Nine persons — four firemen, a policeman, an Railway Protection Force jawan, a railway official and two unidentified persons — died in firefighting and rescue operations, and two were critically injured after a blaze broke out on the top floor of the G+12 Eastern Railways’ New Koilaghat office on Strand Road on Monday evening.
It was learnt that the deceased and the injured had taken an elevator to the 11th floor and encountered toxic fumes on exiting. The casualty may rise, said sources. Among those missing were firemen Girish Dey, Gaurav Bej, Anirudha Jana and Bidhan Purkayet; Hare Street PS ASI Amit Bhowal; a senior railway official identified as Parthasarathi Mandal; and an unidentified RPF jawan.
The 12th floor, where the fire broke out around 6.10pm, housed servers of the Eastern Railways ticket reservation system and a communication, signalling and telecommunications lab. The building also has a ticketing office on the ground floor. The fire caused the entire ticketing system of Eastern Railway to be halted, as power to the building — and to the servers — were switched off.
“Five bodies were found inside the lift on the 11th floor and two just outside it,” said fire minister Sujit Bose. “Of the seven dead, four were identified as firemen, one was an ASI of the Hare Street PS and one was an RPF personnel. There was another body, which has not been identified yet. Chief minister Mamata Banerjee has made an official grant of Rs10 lakh to the families of the deceased.” Bose said he had himself walked up to the 12th floor and had seen the bodies. Banerjee herself reached the spot late in the evening to oversee the operation. Family members of the bereaved would also get government jobs, she said.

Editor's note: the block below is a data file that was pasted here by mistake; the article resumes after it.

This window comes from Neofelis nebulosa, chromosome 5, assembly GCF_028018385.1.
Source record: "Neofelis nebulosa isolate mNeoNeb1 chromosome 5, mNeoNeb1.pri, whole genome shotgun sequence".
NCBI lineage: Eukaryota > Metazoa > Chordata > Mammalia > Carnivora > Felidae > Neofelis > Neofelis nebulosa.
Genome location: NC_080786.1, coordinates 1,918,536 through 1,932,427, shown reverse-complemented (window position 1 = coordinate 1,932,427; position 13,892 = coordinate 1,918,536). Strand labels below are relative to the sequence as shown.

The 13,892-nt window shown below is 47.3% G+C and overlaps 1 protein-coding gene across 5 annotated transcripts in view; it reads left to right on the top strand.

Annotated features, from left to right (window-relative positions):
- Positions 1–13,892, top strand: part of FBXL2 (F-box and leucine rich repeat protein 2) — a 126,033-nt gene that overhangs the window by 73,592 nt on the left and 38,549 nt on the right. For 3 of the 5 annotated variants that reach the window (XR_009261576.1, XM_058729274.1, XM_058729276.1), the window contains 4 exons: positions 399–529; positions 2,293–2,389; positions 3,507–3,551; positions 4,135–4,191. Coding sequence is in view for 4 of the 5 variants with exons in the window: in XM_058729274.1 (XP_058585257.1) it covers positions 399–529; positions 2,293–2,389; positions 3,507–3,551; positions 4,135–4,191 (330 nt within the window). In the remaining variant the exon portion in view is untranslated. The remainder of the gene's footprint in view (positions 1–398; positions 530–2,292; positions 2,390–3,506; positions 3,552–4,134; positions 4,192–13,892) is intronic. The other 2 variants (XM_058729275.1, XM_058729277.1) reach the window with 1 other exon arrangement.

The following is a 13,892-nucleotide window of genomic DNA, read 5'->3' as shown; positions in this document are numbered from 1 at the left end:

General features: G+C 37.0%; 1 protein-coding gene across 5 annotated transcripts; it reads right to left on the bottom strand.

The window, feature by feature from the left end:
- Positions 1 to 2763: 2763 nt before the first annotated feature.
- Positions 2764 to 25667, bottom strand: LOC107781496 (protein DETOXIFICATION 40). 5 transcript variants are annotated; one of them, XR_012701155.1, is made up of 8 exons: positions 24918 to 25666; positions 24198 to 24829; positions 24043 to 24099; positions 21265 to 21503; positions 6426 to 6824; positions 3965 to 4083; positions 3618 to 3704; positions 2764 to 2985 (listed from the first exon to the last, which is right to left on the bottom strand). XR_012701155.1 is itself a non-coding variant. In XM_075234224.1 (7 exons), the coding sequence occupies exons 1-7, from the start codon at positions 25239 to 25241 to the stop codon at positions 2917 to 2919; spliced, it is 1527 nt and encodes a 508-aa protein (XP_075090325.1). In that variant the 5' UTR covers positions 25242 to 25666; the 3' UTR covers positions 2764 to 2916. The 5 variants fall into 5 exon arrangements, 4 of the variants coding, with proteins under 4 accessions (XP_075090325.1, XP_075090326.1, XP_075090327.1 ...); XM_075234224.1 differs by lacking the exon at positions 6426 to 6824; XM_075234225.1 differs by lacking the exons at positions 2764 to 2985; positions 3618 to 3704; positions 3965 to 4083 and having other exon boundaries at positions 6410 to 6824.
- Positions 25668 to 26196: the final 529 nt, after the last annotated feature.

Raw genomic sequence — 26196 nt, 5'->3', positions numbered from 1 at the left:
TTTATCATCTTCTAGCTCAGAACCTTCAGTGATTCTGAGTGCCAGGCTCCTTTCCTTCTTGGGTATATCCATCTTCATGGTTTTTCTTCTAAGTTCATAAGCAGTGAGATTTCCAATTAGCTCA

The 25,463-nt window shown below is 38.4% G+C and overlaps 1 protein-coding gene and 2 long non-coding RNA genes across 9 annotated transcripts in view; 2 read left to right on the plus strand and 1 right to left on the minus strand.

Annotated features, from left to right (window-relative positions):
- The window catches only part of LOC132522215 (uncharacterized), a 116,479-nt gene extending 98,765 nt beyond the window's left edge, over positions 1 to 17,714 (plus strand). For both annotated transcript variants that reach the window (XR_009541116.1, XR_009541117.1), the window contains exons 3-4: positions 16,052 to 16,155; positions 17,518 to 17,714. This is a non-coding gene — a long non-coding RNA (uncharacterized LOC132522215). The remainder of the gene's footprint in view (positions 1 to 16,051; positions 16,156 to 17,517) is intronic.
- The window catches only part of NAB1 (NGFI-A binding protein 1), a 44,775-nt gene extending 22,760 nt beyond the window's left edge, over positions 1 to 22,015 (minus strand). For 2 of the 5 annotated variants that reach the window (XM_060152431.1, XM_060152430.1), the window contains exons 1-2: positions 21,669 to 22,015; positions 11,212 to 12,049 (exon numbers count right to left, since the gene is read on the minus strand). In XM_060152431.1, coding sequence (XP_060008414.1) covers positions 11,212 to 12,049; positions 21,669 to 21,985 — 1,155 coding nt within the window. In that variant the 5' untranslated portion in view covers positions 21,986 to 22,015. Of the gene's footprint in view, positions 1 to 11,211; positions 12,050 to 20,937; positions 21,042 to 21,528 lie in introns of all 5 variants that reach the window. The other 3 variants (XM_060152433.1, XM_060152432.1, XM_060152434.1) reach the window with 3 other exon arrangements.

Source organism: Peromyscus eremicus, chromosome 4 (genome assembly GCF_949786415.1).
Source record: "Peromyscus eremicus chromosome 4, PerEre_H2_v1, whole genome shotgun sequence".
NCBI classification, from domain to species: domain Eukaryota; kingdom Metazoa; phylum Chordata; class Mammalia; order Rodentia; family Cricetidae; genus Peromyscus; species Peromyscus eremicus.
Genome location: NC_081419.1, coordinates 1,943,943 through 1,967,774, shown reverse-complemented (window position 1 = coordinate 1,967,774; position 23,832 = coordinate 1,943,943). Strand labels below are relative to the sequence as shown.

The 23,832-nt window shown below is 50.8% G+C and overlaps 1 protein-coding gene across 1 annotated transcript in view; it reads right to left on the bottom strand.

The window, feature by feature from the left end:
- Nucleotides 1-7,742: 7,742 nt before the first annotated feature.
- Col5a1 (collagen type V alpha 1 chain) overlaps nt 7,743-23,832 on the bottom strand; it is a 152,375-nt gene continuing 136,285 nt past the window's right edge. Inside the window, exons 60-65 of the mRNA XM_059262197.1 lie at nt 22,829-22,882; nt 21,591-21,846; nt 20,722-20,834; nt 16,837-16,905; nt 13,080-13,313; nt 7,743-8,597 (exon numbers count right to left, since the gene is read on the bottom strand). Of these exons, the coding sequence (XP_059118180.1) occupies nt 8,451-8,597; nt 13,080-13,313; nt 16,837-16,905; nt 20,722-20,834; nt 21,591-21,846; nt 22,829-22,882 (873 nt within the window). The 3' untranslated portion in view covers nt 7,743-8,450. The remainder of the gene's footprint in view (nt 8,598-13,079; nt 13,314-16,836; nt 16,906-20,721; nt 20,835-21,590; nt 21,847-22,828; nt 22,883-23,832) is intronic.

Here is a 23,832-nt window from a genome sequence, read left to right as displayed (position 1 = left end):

Banerjee, however, appeared miffed at no senior railway official visiting the spot till late in the evening. “This is the Railway’s property, but no one from the Railways has come here yet. I believe they also have a responsibility. The fire department had even asked for a map of the building but they have found no cooperation from Railway officials,” she said.
Apart from the seven officially declared dead, Banerjee feared the worst for two others. “We all know that one shouldn’t use a lift while a building is on fire. I am certain the men who died were all very able, but they still took the lift. Maybe they took it in an urgent effort to reach the source of the fire and lost their life in the attempt,” she added.
It isn’t clear why electricity to the building wasn’t switched off immediately after the fire was reported, or why the firemen chose to take the elevator, since its use is prohibited during fires. Thick toxic smoke, which had built up on the 12th floor after the blaze, is believed to have seeped to the floor below. When the men exited the elevator, they walked straight into a hot and toxic chamber. Sources said they had attempted to withdraw into the lift, but had been overwhelmed by the fumes.